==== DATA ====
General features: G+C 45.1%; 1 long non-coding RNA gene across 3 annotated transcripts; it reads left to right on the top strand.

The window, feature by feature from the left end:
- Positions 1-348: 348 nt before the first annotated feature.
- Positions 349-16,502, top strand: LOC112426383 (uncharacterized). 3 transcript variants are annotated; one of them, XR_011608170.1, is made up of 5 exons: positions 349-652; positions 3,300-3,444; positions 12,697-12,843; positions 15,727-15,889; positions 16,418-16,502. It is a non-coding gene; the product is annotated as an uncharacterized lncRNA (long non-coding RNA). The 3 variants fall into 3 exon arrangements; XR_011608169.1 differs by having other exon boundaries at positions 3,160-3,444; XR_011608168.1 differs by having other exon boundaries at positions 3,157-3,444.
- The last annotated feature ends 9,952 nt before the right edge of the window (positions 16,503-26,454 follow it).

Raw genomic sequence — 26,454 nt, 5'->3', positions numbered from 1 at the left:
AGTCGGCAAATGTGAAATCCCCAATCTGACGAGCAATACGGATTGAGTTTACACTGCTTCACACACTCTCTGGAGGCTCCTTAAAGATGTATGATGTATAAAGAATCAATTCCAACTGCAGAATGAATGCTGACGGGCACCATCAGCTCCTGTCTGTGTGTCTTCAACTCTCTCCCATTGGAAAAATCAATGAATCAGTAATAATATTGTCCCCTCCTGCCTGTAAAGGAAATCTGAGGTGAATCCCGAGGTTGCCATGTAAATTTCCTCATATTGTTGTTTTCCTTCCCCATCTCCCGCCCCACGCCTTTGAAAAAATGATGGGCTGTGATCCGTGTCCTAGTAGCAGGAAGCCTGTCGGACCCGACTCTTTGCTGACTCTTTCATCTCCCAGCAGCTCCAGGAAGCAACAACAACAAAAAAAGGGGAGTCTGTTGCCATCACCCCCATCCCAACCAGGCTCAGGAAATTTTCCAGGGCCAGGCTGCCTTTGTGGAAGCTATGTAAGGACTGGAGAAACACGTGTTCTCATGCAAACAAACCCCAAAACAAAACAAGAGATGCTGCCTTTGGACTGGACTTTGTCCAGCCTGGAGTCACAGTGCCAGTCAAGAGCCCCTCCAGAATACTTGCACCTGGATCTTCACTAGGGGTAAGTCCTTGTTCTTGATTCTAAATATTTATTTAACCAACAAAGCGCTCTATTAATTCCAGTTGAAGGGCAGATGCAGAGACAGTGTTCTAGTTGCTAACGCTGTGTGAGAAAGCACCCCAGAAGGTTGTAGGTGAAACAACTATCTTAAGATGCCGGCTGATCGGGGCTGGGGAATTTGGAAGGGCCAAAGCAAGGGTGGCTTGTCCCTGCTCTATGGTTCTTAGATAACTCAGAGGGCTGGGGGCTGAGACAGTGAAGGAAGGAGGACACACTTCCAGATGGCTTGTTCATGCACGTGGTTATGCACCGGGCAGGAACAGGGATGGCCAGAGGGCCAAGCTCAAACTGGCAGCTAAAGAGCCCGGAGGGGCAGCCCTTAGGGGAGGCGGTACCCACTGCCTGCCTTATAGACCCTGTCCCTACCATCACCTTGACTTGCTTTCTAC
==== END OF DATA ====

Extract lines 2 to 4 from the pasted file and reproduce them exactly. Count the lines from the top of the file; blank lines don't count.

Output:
The window, feature by feature from the left end:
- Positions 1-348: 348 nt before the first annotated feature.
- Positions 349-16,502, top strand: LOC112426383 (uncharacterized). 3 transcript variants are annotated; one of them, XR_011608170.1, is made up of 5 exons: positions 349-652; positions 3,300-3,444; positions 12,697-12,843; positions 15,727-15,889; positions 16,418-16,502. It is a non-coding gene; the product is annotated as an uncharacterized lncRNA (long non-coding RNA). The 3 variants fall into 3 exon arrangements; XR_011608169.1 differs by having other exon boundaries at positions 3,160-3,444; XR_011608168.1 differs by having other exon boundaries at positions 3,157-3,444.